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Guide to Contextual Learning Projects

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Is the theme one that will appeal to students?

Is the theme one that will appeal to students? What was the inspiration for the project? Is the project age-appropriate, respectful of diverse views and backgrounds, and open-minded in the approach to social, political or economic issues?

The current emphasis on studying contemporary themes stems from both the desire to share new and emerging knowledge and ideas with students and from the idea that students are inspired by engaging in current issues. However, people who work with students and youth programs know that sometimes a thoughtfully and enthusiastically prepared class lesson, workshop or project on an interesting contemporary theme will somehow fall flat when presented to students. Success depends on not only the theme, but also the project design.

There are several reasons that students are may or may not be excited by activities based on real-life themes. Is the theme new and fresh to them? Or have they already participated in many similar activities about the same theme? Are students developmentally ready for the topic or is the topic one that they are not ready for? This could be an issue, for example, if younger students are presented with activities about gender equity or other issues that they have not yet encountered; while older students may be very interested in these topics. Is the project bias-free or might students perceive the activity as making unwelcome judgments or assumptions about their lives? This could be an issue if students are presented with anti-violence or anti-gang curriculum that somehow implies that their lives are shadowed with violence and gang activity; or curriculum about the “obesity crisis” and “food deserts” that suggest negative assumptions about the quality of their communities and lifestyles. Does the project feel age-appropriate? Is the presentation of the topic respectful of students’ ages, abilities and interests, allowing them to engage in exploration and gain skills and knowledge?

In some cases, students may be involved in identifying projects and topics. In schools where community service learning, senior “capstone projects” or other contextual learning projects are part of the school curriculum, teachers may involve students in identifying issues and thinking about possible projects. Schools may present a set of choices for students to select from, such as one school highlighted in the Contextual Learning Portal that presented several possible areas of focus for their senior capstone project initiative.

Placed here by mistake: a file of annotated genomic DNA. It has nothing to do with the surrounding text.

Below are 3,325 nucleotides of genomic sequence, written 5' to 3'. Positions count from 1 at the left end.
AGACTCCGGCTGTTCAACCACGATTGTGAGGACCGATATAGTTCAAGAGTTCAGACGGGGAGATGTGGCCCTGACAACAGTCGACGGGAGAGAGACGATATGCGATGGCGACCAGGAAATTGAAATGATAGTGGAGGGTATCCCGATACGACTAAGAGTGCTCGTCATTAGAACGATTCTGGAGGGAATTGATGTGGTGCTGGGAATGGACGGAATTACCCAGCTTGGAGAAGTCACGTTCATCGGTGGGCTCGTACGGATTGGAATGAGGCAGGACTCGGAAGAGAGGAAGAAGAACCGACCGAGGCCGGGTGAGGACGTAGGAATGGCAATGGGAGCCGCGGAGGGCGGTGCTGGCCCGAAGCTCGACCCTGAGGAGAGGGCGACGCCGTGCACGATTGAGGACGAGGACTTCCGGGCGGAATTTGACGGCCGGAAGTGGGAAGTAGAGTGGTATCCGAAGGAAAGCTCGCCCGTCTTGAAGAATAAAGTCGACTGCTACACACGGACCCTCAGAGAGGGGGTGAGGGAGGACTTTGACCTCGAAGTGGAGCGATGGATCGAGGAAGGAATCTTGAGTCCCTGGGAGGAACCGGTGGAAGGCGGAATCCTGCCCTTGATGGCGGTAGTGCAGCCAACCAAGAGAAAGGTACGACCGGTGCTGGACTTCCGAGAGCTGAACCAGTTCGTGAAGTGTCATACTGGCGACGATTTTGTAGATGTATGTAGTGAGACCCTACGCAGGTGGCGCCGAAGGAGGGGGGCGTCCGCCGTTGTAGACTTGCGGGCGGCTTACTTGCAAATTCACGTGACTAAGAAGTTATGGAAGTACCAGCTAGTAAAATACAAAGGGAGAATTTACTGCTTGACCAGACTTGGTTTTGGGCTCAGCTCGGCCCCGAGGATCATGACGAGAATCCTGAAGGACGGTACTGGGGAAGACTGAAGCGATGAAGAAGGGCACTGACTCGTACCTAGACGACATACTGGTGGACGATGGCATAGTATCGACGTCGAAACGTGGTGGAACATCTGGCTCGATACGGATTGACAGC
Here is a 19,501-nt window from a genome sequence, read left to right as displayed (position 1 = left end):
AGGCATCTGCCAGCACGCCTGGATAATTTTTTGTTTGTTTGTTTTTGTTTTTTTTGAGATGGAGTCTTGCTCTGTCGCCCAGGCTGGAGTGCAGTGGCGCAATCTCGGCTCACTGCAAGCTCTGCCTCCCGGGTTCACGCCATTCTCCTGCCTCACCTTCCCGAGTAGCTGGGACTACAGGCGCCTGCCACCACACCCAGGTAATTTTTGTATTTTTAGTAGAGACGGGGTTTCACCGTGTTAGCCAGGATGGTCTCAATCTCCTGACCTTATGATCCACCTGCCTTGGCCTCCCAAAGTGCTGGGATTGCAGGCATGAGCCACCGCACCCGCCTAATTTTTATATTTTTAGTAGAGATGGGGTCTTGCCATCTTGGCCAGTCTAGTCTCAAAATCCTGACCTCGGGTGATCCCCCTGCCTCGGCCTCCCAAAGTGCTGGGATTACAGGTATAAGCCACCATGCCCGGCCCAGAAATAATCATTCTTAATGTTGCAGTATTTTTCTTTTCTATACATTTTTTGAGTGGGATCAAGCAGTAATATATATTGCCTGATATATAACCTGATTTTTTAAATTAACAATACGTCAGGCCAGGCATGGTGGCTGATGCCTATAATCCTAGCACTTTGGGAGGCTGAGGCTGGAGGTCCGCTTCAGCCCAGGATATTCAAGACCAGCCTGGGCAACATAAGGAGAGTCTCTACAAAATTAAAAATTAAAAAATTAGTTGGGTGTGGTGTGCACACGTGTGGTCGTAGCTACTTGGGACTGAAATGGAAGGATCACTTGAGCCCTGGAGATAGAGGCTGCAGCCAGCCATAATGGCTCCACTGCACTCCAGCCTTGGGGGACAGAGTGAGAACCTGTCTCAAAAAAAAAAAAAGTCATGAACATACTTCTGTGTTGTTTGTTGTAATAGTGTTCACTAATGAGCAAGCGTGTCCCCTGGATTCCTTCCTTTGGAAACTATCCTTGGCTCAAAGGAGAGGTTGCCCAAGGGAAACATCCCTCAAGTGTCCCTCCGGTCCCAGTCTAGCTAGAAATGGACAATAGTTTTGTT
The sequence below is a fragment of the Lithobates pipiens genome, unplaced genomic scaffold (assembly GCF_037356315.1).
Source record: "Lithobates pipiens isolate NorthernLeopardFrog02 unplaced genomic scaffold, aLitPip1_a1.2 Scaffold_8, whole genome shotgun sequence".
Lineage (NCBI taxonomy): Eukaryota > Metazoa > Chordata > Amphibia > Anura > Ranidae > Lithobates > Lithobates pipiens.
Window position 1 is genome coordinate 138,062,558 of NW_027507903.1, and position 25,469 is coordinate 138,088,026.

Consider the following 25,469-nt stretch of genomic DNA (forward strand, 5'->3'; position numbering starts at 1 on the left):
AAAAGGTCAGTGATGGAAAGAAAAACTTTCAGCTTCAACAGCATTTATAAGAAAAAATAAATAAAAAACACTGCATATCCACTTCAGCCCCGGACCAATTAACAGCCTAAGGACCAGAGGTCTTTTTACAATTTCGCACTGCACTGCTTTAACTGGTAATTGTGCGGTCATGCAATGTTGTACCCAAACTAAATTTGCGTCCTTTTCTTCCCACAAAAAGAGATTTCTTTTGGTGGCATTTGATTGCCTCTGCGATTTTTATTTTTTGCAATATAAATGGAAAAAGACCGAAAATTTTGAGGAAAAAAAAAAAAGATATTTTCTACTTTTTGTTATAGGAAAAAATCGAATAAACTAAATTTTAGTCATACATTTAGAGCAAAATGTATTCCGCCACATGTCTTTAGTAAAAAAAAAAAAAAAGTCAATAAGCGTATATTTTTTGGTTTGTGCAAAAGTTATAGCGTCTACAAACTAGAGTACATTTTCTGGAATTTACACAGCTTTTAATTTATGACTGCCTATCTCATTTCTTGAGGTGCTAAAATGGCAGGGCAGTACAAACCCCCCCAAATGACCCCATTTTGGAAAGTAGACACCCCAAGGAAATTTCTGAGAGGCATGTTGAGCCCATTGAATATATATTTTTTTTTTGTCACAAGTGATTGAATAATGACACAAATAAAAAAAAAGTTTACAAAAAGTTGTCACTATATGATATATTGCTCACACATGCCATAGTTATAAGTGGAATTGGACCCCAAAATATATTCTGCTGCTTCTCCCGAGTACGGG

In other cases, community-based or school-based partners will determine the project selection process. Contextual learning projects may develop through the invitation of a community partner to work together on a particular project. Or projects may develop because the school has a commitment to work on nutrition and health topics, anti-bullying programs or other school-community-related topics. Or projects may develop through an opportunity or idea developed by a classroom teacher, guidance counselor or after-school program leader.

Projects may focus on contemporary themes or may focus on themes that are not necessarily current or contemporary. Themes may be inspired by local history, by the work of local organizations, or simply by shared interests of teachers, program leaders, students and others.

Whatever the origin of the project idea, one of the best ways to encourage student engagement is to make sure that students are given the tools to learn and latitude to explore, discuss, write and reflect about the topic, rather than just a set of "answers" about a topic. These tools can include everything from tips and coaching about research, note-taking skills and writing skills for the project to background knowledge of relevant history, political principles and constitutional law, to information about where and how to find and analyze statistics and information about the topic. Given these tools, along with a structure that allows varying opinions and approaches to the topic, students will feel a sense of mastery to be able to take a topic in whatever direction and to whatever level they want to explore.

It is important to provide discussion questions, writing prompts and an open-minded approach that allows students to look at a topic from different angles. Most topics, even those that appear not to have “room for debate” can provide opportunities for research, exploration and discussion of multiple points of view. For example, there is little room for debate that a diet rich in fruits, vegetables and whole grains is healthier than a diet heavy in sugars and fats. However, students can research and debate methods for influencing people to adopt healthier eating (School lunch reforms? Changes in local fast food options? Public education campaigns?); and can debate about the most effective approaches to public service messaging.